Do Fewer Teens Need Drug Awareness Classes?

by Mike Miller February 13, 2014

As difficult as it may be to believe, especially if you have teenagers living at home, a recent report actually shows that fewer teens are abusing prescription medication and smoking cigarettes than they were five years ago.

According to a report released in January by the Substance Abuse and Mental Health Administration fewer teens are smoking tobacco cigarettes and fewer are using prescription medications – especially painkillers.

In one of the milestone statistics, smoking tobacco among teens has dropped from 9.2% in 2008 to 6.6% in 2012. Of course this says nothing as to how many are smoking marijuana, which most experts has doubled in the past 10 years. As a counselor for both in-class and online drug classes I am surprised that this study showed a decrease in both teens and young adults usage of prescription painkillers. The rate for teens has dropped from 9.2% to 8.7%, while use among young adults has decreased from 12% to 9.8%.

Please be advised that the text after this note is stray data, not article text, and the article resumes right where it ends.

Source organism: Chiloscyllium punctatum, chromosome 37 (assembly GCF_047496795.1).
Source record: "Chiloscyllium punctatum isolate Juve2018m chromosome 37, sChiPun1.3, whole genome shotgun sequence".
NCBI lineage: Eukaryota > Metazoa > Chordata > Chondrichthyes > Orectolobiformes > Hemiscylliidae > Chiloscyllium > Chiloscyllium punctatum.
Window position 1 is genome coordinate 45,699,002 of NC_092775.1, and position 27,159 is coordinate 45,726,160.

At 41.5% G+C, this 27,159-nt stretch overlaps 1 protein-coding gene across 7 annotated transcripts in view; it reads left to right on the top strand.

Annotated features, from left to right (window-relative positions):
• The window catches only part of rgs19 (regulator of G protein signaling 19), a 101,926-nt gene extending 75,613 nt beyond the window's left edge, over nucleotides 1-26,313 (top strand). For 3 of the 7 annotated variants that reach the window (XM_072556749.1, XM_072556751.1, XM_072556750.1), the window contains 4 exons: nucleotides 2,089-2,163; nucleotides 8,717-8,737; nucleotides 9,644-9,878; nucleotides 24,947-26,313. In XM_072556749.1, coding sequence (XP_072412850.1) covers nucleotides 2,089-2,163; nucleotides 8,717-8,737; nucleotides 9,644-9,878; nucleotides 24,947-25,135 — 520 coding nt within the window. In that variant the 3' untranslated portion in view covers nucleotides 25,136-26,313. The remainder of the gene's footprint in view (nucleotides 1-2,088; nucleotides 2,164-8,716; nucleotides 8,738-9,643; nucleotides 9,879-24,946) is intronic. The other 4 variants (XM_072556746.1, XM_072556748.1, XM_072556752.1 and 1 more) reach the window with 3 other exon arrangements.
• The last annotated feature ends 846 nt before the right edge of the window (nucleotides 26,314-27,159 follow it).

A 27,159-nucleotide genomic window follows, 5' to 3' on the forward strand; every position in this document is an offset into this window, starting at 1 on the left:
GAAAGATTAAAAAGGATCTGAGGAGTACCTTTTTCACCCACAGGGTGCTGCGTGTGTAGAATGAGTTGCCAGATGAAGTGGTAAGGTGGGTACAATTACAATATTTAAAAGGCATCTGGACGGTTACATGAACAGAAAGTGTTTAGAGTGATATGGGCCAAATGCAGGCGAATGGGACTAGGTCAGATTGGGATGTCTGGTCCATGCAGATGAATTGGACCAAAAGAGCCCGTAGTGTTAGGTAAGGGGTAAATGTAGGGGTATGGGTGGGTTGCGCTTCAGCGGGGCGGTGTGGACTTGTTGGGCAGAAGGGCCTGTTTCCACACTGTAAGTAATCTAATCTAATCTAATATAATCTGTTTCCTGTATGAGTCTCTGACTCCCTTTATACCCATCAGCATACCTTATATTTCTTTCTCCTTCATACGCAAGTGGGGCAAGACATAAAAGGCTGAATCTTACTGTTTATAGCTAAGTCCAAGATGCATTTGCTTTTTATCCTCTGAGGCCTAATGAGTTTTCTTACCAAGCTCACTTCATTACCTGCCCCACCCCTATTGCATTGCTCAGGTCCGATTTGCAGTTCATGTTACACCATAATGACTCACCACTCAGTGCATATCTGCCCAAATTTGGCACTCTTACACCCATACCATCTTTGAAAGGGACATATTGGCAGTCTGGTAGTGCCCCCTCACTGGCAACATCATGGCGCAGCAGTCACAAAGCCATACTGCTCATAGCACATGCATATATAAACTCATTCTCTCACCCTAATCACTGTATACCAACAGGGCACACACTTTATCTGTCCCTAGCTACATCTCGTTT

The marijuana use increase might be best illustrated by the fact the rate for teens use of illicit drugs has remained the same at 9.5%.

How these numbers figure into depression is beyond me as depression has increased from 2008 to 2012 among teens, rising to 9.1% from 8.3%.

With respect to substance abuse treatment, more teens are in substance abuse treatment in 2012, 1.25 million, as compared to 1.19 million back in 2008.

What are your thoughts on these stats? My belief is that we still have a long road ahead to battle drug use and abuse among our youth.

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